The Student Newspaper of Mississippi State University

The Reflector

The Student Newspaper of Mississippi State University

The Reflector

The Student Newspaper of Mississippi State University

The Reflector

MSU ready to go into LSU’s Valley of Death

MSU ready to go into LSUs Valley of Death
MSU ready to go into LSU’s Valley of Death

There is a certain lore hanging over night games at Death Valley in Baton Rouge, Louisiana. When No. 22 Mississippi State University travels there for their game against No. 9 Louisiana State University, they will search for their 21st win at LSU, and their 36th all time win against the Tigers.

Head coach Joe Moorhead said he is looking forward to his first trip to Death Valley.

“I’m excited that they have the line markers marked off every five yards, I think that’s pretty cool and you don’t see that very often,” Moorhead said. “They have a tiger down there. That’s pretty neat. To me, more than anything, the great thing about college football is the passion of the fan base, particularly in this conference.”

Nick Fitzgerald, senior quarterback from Richmond Hills, Georgia, is one of the players who has experienced Death Valley’s unique environment, and he said it is hard to prepare his teammates for it.

“It is really hard to explain,” Fitzgerald said. “We have been going into practice having the speakers as loud as they can go. I look at them all the time and say, ‘This still is not as loud as it is going to be.’ It is definitely hard to fathom if you have not been around it.”

The fan base is one that is often times noted as crazy, wild and really passionate for the purple and gold of LSU. Moorhead said it is one thing he is really excited to experience.

“I hear they are as good as any and they get fired up,” Moorhead said. “They get after you and they are into the game, and they are going to make a challenging atmosphere. So, I think that is what I’m most excited for.”

Offensive coordinator Luke Getsy used speakers to simulate the 90,000 purple-and-gold clad, crazy tiger fans. He said he feels the players have handled this challenge well.

“You put speakers all around us,” Getsy said. “You cannot hear each other talk, so that was a good experience added today. I think the guys really handled it well. That is what it is, teams have to deal with it when they come to our place.”

Although a hostile environment may seem daunting, Getsy expects a phenomenal environment to play in, as well as the offensive players to be ready to play in an environment like LSU.

“We expect an outstanding environment,” Getsy said. “We are going to be prepared for it. You create as much chaos as you can during the week so you can simulate it. It will not be the same, but you simulate it as closely as you can.”

In the game against Kentucky, crowd noise played a part in offensive penalties and miscommunication, so Fitzgerald said they are just mentally preparing for the challenge of the inability to communicate at field level.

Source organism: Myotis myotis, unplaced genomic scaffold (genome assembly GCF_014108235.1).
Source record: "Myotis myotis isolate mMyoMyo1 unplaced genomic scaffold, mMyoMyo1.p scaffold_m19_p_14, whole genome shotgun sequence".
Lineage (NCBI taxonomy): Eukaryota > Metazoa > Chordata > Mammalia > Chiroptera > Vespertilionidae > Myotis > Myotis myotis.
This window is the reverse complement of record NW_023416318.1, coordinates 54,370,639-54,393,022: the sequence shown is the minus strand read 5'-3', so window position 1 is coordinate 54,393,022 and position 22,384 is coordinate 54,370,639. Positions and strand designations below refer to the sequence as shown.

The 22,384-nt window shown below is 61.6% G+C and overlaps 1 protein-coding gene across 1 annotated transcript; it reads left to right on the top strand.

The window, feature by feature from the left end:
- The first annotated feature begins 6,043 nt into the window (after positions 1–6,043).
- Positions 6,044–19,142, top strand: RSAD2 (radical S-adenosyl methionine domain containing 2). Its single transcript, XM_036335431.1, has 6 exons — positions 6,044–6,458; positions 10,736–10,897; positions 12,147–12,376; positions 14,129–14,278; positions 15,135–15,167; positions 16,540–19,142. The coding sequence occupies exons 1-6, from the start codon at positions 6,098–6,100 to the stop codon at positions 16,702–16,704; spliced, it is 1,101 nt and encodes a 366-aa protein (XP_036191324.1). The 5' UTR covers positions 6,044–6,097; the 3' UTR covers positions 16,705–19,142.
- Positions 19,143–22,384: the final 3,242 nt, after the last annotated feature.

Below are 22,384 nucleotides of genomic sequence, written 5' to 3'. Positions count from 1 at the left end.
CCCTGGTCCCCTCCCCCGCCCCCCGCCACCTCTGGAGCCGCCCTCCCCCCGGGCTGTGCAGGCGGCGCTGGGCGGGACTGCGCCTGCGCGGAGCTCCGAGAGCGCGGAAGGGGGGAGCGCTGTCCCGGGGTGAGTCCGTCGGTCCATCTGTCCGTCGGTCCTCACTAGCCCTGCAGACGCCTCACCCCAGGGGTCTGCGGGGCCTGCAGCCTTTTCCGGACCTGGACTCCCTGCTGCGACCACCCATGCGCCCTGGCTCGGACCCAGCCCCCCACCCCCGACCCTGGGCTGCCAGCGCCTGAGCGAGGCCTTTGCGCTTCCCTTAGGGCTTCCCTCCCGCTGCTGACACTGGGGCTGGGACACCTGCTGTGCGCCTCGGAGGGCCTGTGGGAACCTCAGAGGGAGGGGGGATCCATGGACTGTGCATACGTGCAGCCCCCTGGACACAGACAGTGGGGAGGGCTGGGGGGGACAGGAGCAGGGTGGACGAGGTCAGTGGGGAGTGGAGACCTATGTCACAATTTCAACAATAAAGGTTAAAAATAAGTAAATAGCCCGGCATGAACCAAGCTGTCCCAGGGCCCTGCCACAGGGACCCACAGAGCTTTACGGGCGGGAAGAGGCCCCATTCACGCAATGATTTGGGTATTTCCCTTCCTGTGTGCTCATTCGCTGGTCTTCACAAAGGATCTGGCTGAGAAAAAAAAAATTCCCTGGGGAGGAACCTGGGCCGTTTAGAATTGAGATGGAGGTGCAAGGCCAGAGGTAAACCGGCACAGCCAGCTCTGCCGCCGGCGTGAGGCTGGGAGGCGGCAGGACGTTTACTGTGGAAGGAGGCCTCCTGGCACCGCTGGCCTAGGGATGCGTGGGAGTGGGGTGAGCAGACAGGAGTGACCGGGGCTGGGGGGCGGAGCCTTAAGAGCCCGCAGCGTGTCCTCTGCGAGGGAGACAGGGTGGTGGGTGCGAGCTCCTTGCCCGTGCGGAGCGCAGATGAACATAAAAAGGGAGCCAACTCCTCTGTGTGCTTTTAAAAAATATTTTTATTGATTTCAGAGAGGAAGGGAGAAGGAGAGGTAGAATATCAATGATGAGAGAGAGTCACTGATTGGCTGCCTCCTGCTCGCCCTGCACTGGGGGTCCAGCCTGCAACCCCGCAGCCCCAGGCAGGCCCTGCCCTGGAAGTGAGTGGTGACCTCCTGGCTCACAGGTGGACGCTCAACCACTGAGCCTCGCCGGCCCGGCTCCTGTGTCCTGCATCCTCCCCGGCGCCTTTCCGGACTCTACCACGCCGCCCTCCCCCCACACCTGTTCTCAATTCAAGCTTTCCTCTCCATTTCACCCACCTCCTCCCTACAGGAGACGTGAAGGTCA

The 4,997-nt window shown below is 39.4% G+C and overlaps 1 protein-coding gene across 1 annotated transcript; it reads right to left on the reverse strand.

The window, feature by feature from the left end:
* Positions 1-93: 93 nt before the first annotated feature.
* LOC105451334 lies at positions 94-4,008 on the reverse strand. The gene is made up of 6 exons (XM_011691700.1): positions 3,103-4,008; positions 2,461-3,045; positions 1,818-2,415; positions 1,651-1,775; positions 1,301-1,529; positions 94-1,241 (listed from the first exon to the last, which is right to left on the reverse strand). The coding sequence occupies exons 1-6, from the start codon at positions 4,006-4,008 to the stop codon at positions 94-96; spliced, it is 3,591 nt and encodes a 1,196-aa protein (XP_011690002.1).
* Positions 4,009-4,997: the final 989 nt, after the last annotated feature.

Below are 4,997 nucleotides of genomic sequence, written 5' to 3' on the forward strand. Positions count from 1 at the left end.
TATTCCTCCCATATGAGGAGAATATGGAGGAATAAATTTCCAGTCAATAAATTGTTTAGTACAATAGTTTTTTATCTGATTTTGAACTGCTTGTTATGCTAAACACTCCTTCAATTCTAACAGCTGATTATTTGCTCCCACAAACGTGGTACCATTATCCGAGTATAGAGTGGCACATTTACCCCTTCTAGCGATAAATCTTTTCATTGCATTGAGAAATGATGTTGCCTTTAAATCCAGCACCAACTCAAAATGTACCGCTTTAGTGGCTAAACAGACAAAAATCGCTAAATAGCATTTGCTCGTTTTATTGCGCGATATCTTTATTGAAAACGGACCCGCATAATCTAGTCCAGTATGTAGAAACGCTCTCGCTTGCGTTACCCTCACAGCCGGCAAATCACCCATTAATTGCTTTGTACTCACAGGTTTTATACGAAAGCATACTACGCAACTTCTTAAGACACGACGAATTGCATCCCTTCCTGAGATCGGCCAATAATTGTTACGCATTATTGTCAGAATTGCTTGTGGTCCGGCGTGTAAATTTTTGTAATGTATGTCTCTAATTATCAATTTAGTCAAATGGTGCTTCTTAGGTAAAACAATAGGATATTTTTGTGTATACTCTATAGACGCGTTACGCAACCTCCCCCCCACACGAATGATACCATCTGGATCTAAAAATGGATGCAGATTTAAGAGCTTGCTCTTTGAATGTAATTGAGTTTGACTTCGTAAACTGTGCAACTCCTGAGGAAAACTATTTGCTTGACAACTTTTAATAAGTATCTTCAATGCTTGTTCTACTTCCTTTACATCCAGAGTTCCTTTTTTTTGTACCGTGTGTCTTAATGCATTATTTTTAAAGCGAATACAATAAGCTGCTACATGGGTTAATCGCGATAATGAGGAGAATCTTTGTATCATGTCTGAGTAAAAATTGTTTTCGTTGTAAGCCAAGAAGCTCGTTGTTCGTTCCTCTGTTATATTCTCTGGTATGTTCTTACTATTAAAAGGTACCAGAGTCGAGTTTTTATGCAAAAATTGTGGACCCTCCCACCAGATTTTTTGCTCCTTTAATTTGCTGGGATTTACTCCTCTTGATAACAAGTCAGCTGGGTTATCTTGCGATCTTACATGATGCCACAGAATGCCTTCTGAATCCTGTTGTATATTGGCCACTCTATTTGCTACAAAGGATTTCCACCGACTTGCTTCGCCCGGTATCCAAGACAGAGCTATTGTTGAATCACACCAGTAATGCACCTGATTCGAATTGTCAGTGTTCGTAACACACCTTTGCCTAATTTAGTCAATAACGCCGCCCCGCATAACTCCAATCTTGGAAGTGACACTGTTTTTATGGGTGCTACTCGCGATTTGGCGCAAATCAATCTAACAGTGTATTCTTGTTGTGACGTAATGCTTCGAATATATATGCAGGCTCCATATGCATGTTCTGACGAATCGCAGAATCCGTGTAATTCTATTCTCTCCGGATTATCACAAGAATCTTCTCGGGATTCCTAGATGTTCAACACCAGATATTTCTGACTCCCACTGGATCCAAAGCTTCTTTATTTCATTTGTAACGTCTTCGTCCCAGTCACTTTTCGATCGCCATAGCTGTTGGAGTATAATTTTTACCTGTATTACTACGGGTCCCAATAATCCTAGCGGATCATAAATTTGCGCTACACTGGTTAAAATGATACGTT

“It is always a concern when you cannot hear a guy a foot away from you,” Fitzgerald said. “But, we got a plan and we are going to execute it, and we will be fine. It is one of the greatest atmospheres in college football.”

Aside from handling the crowd noise, the offensive line will be challenged to control the line of scrimmage. The line of scrimmage battle is something Moorhead said is most impressive to him about SEC football.

“Everything has impressed me. It has kind of been as advertised,” Moorhead said. “Two things you are probably sick of hearing me say, ‘It’s a line of scrimmage football league and margin of error is slim.”

Offensive lineman Deion Calhoun, a senior from Pleasant Grove, Alabama, agreed with Moorhead, and said MSU will need to be physical and run the ball well to have offensive success in Saturday’s game.

“Just be physical,” Calhoun said. “The game is going to be won in the trenches again. This is very much a line of scrimmage league. The game is going to be won at the line of scrimmage. We just want to keep pounding the rock.”

Fitzgerald had four touchdowns in the 37-7 win over LSU last season. Fitzgerald said there are many ways the Bulldogs can attack the Tigers, as MSU has running backs Kylin Hill and Aeris Williams to run the ball, and many wide receivers to target in the pass game. LSU will have to stop both MSU’s pass game and run game to succeed on defense.

“It is a multi-headed offense,” Fitzgerald said. “If they want to shut down one part of it, the other parts are going to show up and beat you there. It is not really shutting down part of it, it is shutting down the whole thing.”

No. 22 MSU (4-2, 1-2 SEC) is coming off a bye week looking for their first win at LSU since 2014, and No. 5 LSU (6-1, 2-1 SEC) is coming off a win over No. 2 Georgia.

Tune in on Saturday to see if the lore of night games in Death Valley holds true, or if MSU overcomes the superstitions. 

Kickoff is set for Saturday at 6 p.m. in Baton Rouge, Louisiana. ESPN will broadcast the game.

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MSU ready to go into LSU’s Valley of Death